I think all of us have personal beliefs that help us function in this increasingly unpredictable world of ours. They are internalized rock-solid truths that allow us to go about our lives with confidence. Among the stones of this foundation are several I have named “Things That Will Never Happen to Me.” I call these my world view.
One of those stones was carved with Boats I am on will not sink. I have been on hundreds of boat trips in my life—some, a little scary—but I have always made land safely … until one summer when Heather, Jen, and I rented a paddle boat and went cruising around Meeks Bay, Lake Tahoe. All was well. There was a little bit of a swell, but I was sure we were okay, paddling around on the turquoise-and-sapphire water.
Then Jen said to me, “Mom, there’s a lot of water in here.”
I didn’t even look, but replied, “A little water is okay.”
We continued for a few minutes, and Jen repeated in a higher register, “There’s really a lot of water in here.”
And with that, the paddleboat became perpendicular, dumping all three of us into the chilly water of Lake Tahoe. I was more shocked by the boat sinking than by the icy water and 100-yard swim to shore. And so my foundation shifted as I incorporated that sinking was possible.
When I was a child, I was no stranger to loss. By age seventeen, I had lost two sisters, a nephew, and a cousin—all young people with lifetimes ahead of them. Rather than make me wary, somehow through the years I built into my world view that Unexpected death will not visit my doorstep, because I got all that done during my second decade.
On February 2, 2020, our precious grandson James died in a motorcycle crash, and the entire foundation rumbled and shifted as though a giant earthquake had taken our family and shaken it. Together with faith, friends, and an incredible outpouring of love, we made it through this nightmare of loss. Now I hold each and every family member and friend loosely in my hands while cherishing the moments we have right now. Grief will knock on the door again, but for now each minute with those I love is precious.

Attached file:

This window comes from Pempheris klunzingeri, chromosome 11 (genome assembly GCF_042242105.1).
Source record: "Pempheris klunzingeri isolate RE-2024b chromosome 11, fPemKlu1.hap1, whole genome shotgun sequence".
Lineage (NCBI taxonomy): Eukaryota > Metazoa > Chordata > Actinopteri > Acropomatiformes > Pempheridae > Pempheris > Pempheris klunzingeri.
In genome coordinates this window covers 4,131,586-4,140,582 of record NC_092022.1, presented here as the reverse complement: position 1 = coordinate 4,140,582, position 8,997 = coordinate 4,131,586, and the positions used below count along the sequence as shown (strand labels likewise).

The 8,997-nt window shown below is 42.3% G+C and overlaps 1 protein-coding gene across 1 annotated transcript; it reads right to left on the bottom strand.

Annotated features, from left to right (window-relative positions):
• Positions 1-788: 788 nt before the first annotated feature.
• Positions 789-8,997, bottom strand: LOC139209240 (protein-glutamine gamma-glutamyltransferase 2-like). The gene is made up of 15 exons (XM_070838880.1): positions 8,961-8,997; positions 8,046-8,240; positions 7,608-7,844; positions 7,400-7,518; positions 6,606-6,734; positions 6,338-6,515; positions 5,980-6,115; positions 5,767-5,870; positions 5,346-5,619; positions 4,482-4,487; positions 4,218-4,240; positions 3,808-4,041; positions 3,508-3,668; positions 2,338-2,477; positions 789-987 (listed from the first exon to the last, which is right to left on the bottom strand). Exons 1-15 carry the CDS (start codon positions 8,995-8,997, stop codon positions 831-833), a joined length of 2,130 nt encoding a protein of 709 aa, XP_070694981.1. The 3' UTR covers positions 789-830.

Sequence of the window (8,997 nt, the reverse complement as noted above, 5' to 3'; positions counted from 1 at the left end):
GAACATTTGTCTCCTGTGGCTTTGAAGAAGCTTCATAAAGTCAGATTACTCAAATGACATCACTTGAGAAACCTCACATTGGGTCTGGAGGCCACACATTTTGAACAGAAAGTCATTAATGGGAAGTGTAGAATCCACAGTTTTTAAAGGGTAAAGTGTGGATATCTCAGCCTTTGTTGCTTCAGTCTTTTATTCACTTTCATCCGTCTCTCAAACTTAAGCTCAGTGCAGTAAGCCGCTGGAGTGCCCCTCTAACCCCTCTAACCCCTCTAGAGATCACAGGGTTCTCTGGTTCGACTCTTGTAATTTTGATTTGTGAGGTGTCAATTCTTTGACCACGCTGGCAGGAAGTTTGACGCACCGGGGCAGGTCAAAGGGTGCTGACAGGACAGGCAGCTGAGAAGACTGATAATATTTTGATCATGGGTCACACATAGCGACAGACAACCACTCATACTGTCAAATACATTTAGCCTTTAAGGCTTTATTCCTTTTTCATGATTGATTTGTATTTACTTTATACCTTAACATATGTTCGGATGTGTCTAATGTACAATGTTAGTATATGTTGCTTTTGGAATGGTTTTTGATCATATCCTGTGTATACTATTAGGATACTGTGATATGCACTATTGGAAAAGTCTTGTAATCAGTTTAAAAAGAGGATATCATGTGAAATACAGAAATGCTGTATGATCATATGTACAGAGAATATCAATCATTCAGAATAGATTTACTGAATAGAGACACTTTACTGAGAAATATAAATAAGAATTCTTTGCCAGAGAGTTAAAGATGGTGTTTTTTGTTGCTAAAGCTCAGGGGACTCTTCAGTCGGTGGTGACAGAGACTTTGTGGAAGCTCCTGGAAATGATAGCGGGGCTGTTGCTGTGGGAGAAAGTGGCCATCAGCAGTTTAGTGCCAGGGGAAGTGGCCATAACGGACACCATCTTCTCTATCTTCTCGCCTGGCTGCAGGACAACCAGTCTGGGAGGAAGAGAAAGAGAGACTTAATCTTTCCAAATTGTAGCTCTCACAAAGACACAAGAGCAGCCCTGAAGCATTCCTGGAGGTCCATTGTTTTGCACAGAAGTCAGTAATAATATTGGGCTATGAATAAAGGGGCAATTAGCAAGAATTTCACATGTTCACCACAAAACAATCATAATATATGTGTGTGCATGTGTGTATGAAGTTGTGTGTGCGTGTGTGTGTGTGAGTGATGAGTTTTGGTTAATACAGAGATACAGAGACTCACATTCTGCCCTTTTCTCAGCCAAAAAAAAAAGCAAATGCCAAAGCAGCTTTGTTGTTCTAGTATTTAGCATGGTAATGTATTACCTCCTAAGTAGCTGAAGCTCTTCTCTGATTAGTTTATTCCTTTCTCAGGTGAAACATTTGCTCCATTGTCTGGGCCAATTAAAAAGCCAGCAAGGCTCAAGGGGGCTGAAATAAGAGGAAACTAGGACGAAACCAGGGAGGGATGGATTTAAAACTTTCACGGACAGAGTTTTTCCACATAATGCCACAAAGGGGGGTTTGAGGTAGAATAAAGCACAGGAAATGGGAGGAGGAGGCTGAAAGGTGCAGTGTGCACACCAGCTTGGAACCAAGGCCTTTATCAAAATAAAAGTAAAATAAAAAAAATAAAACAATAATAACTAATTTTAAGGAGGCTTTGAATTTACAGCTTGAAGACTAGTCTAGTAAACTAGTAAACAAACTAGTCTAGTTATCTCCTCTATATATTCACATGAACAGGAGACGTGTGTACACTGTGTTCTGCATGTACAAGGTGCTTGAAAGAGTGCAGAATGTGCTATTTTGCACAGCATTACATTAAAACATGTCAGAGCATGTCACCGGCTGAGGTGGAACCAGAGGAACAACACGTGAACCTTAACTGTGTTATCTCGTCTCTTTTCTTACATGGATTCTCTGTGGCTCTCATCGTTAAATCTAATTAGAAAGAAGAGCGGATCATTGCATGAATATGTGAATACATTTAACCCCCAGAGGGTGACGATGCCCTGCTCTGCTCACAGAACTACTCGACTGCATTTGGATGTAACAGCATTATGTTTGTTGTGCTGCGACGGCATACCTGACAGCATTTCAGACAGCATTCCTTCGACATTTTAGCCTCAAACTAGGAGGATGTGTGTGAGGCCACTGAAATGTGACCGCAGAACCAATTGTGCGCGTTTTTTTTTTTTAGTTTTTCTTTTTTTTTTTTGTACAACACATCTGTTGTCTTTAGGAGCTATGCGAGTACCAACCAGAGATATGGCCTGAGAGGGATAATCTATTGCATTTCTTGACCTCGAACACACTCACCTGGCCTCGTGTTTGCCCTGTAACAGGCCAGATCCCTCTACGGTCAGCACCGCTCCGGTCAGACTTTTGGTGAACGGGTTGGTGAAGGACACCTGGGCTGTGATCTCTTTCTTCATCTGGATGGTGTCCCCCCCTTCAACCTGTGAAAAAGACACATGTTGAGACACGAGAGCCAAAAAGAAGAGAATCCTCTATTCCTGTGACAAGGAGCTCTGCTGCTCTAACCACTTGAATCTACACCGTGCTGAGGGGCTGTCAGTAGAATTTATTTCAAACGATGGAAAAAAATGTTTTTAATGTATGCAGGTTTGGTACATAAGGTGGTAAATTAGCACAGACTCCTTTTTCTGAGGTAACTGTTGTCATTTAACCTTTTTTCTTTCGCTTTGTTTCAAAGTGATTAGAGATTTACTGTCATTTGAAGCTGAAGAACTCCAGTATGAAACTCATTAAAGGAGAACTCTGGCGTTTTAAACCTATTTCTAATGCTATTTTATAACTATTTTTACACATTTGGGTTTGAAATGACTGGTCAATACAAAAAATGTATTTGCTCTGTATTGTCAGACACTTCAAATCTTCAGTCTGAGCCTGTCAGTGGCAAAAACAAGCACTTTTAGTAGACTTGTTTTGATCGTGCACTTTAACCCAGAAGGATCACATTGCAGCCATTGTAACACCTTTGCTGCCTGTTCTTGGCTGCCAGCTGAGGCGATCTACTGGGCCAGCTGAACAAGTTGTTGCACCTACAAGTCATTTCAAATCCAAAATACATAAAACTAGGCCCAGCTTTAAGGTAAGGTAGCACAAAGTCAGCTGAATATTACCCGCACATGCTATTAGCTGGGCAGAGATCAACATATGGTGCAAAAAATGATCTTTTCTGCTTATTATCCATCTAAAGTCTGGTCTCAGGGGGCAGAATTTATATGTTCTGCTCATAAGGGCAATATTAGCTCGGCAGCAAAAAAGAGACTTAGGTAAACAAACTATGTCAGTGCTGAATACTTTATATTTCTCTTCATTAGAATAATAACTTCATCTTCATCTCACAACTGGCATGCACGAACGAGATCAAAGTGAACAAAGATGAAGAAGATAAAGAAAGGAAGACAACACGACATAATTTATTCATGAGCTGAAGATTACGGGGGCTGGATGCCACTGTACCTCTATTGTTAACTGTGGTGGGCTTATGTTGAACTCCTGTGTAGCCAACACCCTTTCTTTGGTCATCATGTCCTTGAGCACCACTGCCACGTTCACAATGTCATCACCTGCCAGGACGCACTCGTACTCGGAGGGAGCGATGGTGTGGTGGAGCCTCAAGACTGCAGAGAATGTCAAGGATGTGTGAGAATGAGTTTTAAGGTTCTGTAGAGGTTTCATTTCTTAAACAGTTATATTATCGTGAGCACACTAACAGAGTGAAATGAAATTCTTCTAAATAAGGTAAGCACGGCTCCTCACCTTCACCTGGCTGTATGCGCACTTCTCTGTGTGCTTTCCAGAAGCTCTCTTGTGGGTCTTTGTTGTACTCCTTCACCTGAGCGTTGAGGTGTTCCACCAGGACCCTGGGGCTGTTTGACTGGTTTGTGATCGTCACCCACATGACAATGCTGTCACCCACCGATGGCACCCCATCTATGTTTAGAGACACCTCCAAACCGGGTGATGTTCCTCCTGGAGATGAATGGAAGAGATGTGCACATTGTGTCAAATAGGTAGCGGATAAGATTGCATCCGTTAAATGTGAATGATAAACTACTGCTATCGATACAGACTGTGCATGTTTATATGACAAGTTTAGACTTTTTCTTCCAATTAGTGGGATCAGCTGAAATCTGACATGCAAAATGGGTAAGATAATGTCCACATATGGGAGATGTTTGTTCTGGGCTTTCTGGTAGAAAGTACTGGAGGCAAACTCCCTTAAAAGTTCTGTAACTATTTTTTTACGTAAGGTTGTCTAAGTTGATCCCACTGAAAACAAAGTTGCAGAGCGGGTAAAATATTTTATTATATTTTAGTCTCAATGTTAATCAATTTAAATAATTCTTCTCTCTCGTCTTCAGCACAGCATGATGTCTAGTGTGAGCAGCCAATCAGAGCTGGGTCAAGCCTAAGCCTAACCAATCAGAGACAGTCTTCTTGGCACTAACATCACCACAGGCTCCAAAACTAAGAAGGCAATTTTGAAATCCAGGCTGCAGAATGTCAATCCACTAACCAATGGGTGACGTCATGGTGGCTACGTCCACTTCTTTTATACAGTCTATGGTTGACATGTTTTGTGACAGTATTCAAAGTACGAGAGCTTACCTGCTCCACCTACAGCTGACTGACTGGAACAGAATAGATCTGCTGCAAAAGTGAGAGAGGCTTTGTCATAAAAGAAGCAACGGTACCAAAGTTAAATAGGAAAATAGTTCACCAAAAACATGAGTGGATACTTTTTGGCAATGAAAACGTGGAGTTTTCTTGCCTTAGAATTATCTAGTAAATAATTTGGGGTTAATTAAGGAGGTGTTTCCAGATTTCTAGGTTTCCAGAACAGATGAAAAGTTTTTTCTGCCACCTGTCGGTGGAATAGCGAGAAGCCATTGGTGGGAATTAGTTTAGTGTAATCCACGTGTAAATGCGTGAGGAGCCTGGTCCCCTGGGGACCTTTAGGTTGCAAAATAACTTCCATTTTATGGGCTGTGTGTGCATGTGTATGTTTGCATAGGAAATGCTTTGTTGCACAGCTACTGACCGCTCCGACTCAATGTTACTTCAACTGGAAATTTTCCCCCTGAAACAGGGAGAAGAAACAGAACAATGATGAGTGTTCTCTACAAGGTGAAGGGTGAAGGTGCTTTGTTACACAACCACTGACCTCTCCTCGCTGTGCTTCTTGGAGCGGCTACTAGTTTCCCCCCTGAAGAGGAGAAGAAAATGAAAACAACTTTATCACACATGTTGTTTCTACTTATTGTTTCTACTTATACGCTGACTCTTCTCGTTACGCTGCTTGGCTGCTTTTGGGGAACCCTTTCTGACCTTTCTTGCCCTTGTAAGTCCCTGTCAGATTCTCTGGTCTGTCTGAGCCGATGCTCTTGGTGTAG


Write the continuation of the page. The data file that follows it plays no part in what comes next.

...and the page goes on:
As a public health nurse, I am no stranger to communicable disease. I have done hundreds of investigations, including one on a sentinel case of AIDS in the United States. I watched firsthand as this scourge unfolded. I also worked on several outbreaks of disease, like measles and food-borne infections. One memorable day, I found a bubonic plague investigation in my inbox. One infection. It went no further, stopped by modern medicine.
In my world view, Epidemics do not blaze across our blessed and entitled nation, nor do pandemics set our planet on fire with rampant disease and death. But COVID-19 came along, and my foundation shifted again as I realized just how vulnerable we are. But we had tools: masks, distancing, hand-washing, isolating. Eventually, there were vaccines, boosters, and treatments. All you had to do was follow the rules and hope others did too. The foundation firmed as a new boulder settled in its place: I will never get COVID.
By Christmas of 2021, the omicron COVID variant had hit our county, along with several much-needed rain storms. The family decided to gather for our usual Christmas morning extravaganza. People who had had colds were tested. No one came who was sick. And we had a glorious time. Outside, cold rain came down, but inside the fire and our collective body heat kept us warm. We listened respectfully as Zeke read the Bible passage in Luke, and John placed the baby Jesus in the creche. We dined on the traditional breakfast of eggs Benedict and homemade pastries, and finally opened gifts, laughing and loving just being together.
Then, on December 28, the first family member came down with a “cold.” Soon, six more, including John and I, had the same symptoms. These were followed by positive COVID tests and more sick relatives. I finally accepted that I had COVID and that several family members had probably been infected on Christmas. The foundation was rocking and rolling.
What had I done wrong? As I struggled with the coldlike symptoms of omicron, I felt like I had been running a relay race and had just dropped the baton. Was I exhausted by the distance? Shame washed over my public health soul. Then I called my doctor. She said, “One family came in and had every single person tested, and now half are sick.”
I felt relieved. I’ve got this. And every sick person in our family, all vaccinated, is on the mend. We have experienced the worst and will survive. But that won’t happen for everyone who gets this, and I accept that with some feelings of remorse.
And so, time passes. Here in the desert, I have had a week to let the dust from this grinding of my foundation settle as I seek a new equilibrium. Looking out at the immutable jagged peaks of the Santa Rosa Mountain Range, I realize all of nature goes through this eroding letting-go process. I believe we call this living. The trick is to try to do this bravely. With faith, with those who love us, with humor and a keen awareness of our lack of self-importance, life continues no matter how shattered we feel. And although I’m still experiencing a few tremors, I’m moving on.